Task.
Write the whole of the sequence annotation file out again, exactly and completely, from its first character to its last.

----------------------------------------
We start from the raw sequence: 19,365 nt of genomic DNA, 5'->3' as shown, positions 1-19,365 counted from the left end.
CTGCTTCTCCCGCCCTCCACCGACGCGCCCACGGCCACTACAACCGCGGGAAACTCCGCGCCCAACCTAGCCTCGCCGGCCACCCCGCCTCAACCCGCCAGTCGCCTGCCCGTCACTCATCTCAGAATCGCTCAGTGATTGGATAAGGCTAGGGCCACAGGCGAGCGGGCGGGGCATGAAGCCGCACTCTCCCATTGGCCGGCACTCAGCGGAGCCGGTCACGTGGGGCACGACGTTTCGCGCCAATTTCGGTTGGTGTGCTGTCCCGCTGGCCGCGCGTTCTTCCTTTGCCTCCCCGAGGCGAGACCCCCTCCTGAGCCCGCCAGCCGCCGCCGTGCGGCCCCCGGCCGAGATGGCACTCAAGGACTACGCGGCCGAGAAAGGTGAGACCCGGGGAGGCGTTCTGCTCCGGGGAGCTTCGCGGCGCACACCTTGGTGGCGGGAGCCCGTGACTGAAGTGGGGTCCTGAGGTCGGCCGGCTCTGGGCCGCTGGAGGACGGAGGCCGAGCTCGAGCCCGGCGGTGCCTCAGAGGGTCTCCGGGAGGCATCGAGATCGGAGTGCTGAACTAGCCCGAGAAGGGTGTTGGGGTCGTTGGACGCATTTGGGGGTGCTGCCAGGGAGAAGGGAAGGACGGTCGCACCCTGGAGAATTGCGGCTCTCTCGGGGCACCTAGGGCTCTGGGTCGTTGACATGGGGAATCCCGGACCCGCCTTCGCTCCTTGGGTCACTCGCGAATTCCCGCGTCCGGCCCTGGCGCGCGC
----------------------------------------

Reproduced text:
We start from the raw sequence: 19,365 nt of genomic DNA, 5'->3' as shown, positions 1-19,365 counted from the left end.
CTGCTTCTCCCGCCCTCCACCGACGCGCCCACGGCCACTACAACCGCGGGAAACTCCGCGCCCAACCTAGCCTCGCCGGCCACCCCGCCTCAACCCGCCAGTCGCCTGCCCGTCACTCATCTCAGAATCGCTCAGTGATTGGATAAGGCTAGGGCCACAGGCGAGCGGGCGGGGCATGAAGCCGCACTCTCCCATTGGCCGGCACTCAGCGGAGCCGGTCACGTGGGGCACGACGTTTCGCGCCAATTTCGGTTGGTGTGCTGTCCCGCTGGCCGCGCGTTCTTCCTTTGCCTCCCCGAGGCGAGACCCCCTCCTGAGCCCGCCAGCCGCCGCCGTGCGGCCCCCGGCCGAGATGGCACTCAAGGACTACGCGGCCGAGAAAGGTGAGACCCGGGGAGGCGTTCTGCTCCGGGGAGCTTCGCGGCGCACACCTTGGTGGCGGGAGCCCGTGACTGAAGTGGGGTCCTGAGGTCGGCCGGCTCTGGGCCGCTGGAGGACGGAGGCCGAGCTCGAGCCCGGCGGTGCCTCAGAGGGTCTCCGGGAGGCATCGAGATCGGAGTGCTGAACTAGCCCGAGAAGGGTGTTGGGGTCGTTGGACGCATTTGGGGGTGCTGCCAGGGAGAAGGGAAGGACGGTCGCACCCTGGAGAATTGCGGCTCTCTCGGGGCACCTAGGGCTCTGGGTCGTTGACATGGGGAATCCCGGACCCGCCTTCGCTCCTTGGGTCACTCGCGAATTCCCGCGTCCGGCCCTGGCGCGCGC